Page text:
Ken G

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    It doesn't remain the same, the obstruction changes the interference and that changes the wavefunction, which also changes the probabilities that the particle shows up in various places.
    The wavefunction doesn't know anything, it is a device used by a physicist to make a calculation, so it is the physicist who needs to know about the obstruction to get the answer right. Those who wish to interpret the wave function as something real have a suite of options for deciding how to encode the presence of the obstruction into that real wavefunction, but it doesn't much matter which picture they choose, it is just another calculational device.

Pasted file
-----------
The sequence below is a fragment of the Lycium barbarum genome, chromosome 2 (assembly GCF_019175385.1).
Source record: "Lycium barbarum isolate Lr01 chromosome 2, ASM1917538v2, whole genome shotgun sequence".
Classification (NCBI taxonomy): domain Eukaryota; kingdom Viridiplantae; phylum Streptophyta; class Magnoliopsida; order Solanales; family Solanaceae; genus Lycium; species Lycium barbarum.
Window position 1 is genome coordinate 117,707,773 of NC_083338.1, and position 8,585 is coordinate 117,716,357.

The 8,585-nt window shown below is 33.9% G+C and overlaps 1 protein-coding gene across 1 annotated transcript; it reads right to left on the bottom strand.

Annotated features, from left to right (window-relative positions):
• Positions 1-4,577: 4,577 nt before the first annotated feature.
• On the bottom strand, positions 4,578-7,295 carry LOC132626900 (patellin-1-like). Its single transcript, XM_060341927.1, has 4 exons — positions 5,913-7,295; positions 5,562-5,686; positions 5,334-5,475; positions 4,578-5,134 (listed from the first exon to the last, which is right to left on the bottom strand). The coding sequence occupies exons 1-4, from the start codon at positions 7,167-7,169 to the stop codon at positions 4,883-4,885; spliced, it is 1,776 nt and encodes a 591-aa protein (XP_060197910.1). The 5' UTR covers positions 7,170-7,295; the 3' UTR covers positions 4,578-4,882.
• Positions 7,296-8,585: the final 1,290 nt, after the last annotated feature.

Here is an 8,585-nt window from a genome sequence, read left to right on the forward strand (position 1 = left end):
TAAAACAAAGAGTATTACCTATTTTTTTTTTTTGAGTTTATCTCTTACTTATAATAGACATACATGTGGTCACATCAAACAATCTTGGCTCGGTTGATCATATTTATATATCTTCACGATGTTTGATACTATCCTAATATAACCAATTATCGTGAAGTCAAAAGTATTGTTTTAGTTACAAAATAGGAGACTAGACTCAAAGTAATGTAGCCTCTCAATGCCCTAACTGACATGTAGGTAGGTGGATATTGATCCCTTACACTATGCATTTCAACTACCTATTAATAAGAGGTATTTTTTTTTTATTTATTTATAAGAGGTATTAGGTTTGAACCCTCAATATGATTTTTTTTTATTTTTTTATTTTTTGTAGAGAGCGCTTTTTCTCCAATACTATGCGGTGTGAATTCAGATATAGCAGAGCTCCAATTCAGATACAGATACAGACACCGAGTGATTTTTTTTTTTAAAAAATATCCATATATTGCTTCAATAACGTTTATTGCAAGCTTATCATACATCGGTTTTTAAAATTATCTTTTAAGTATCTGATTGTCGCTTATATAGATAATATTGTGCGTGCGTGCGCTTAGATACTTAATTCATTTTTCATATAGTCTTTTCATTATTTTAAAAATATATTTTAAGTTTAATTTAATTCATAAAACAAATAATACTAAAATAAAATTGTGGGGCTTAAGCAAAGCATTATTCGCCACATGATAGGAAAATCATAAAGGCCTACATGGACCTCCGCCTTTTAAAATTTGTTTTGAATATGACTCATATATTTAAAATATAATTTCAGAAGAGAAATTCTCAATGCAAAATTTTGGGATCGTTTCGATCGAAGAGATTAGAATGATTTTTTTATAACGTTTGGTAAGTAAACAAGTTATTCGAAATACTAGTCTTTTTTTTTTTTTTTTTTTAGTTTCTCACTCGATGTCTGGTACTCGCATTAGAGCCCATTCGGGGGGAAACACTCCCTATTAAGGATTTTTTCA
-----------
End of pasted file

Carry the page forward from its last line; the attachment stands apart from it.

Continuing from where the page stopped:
The "pilot wave" handles all that-- there is a conservation principle involved that assures a "full wavefunction" comes through whatever openings there are. In the usual way, without the pilot wave, the conservation principle is upheld simply by how the superposition of amplitudes works, because the amplitudes that you are superimposing are themselves normalized, and superimposing them produces constructive and destructive interference that cancels out in the net, whenever no sources are involved.
     
  4. Jan 15, 2012 #3
    thanks Ken. agreed that wave function is a mathematical device; how it works in reality is anybody guess.


    Is there anything else (for example frequency/energy/spin etc), besides the probabilities/superposition of amplitudes, that gets changed?....in case of obstruction as above

    here... is the "amplitude" ---- the amplitude of probabilities or the amplitude of the wavelength (that gets changed)?
     
    Last edited: Jan 15, 2012
  5. Jan 15, 2012 #4

    Ken G